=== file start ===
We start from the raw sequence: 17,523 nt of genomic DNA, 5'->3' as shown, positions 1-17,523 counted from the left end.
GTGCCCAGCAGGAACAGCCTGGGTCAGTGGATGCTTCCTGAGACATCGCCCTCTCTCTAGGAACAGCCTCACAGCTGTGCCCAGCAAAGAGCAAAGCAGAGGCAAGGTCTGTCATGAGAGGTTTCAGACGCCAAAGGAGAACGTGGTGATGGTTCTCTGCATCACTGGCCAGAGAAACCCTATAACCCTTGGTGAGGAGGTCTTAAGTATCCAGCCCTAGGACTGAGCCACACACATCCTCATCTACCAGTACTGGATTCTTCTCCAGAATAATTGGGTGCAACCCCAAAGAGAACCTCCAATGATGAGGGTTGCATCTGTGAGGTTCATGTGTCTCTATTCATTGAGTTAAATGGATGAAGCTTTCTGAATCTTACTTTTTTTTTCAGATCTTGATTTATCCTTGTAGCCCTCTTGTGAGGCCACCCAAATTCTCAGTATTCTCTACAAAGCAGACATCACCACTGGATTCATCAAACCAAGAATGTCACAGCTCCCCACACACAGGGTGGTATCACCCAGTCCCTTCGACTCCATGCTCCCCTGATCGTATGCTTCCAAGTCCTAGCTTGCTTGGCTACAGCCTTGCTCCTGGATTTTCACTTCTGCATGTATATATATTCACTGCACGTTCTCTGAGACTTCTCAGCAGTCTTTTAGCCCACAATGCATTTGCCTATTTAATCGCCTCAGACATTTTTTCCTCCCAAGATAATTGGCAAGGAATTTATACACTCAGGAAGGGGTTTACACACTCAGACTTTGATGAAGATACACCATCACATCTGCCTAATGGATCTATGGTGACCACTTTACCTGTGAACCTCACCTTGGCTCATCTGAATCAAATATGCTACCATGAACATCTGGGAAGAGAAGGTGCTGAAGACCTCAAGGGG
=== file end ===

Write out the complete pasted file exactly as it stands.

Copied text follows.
We start from the raw sequence: 17,523 nt of genomic DNA, 5'->3' as shown, positions 1-17,523 counted from the left end.
GTGCCCAGCAGGAACAGCCTGGGTCAGTGGATGCTTCCTGAGACATCGCCCTCTCTCTAGGAACAGCCTCACAGCTGTGCCCAGCAAAGAGCAAAGCAGAGGCAAGGTCTGTCATGAGAGGTTTCAGACGCCAAAGGAGAACGTGGTGATGGTTCTCTGCATCACTGGCCAGAGAAACCCTATAACCCTTGGTGAGGAGGTCTTAAGTATCCAGCCCTAGGACTGAGCCACACACATCCTCATCTACCAGTACTGGATTCTTCTCCAGAATAATTGGGTGCAACCCCAAAGAGAACCTCCAATGATGAGGGTTGCATCTGTGAGGTTCATGTGTCTCTATTCATTGAGTTAAATGGATGAAGCTTTCTGAATCTTACTTTTTTTTTCAGATCTTGATTTATCCTTGTAGCCCTCTTGTGAGGCCACCCAAATTCTCAGTATTCTCTACAAAGCAGACATCACCACTGGATTCATCAAACCAAGAATGTCACAGCTCCCCACACACAGGGTGGTATCACCCAGTCCCTTCGACTCCATGCTCCCCTGATCGTATGCTTCCAAGTCCTAGCTTGCTTGGCTACAGCCTTGCTCCTGGATTTTCACTTCTGCATGTATATATATTCACTGCACGTTCTCTGAGACTTCTCAGCAGTCTTTTAGCCCACAATGCATTTGCCTATTTAATCGCCTCAGACATTTTTTCCTCCCAAGATAATTGGCAAGGAATTTATACACTCAGGAAGGGGTTTACACACTCAGACTTTGATGAAGATACACCATCACATCTGCCTAATGGATCTATGGTGACCACTTTACCTGTGAACCTCACCTTGGCTCATCTGAATCAAATATGCTACCATGAACATCTGGGAAGAGAAGGTGCTGAAGACCTCAAGGGG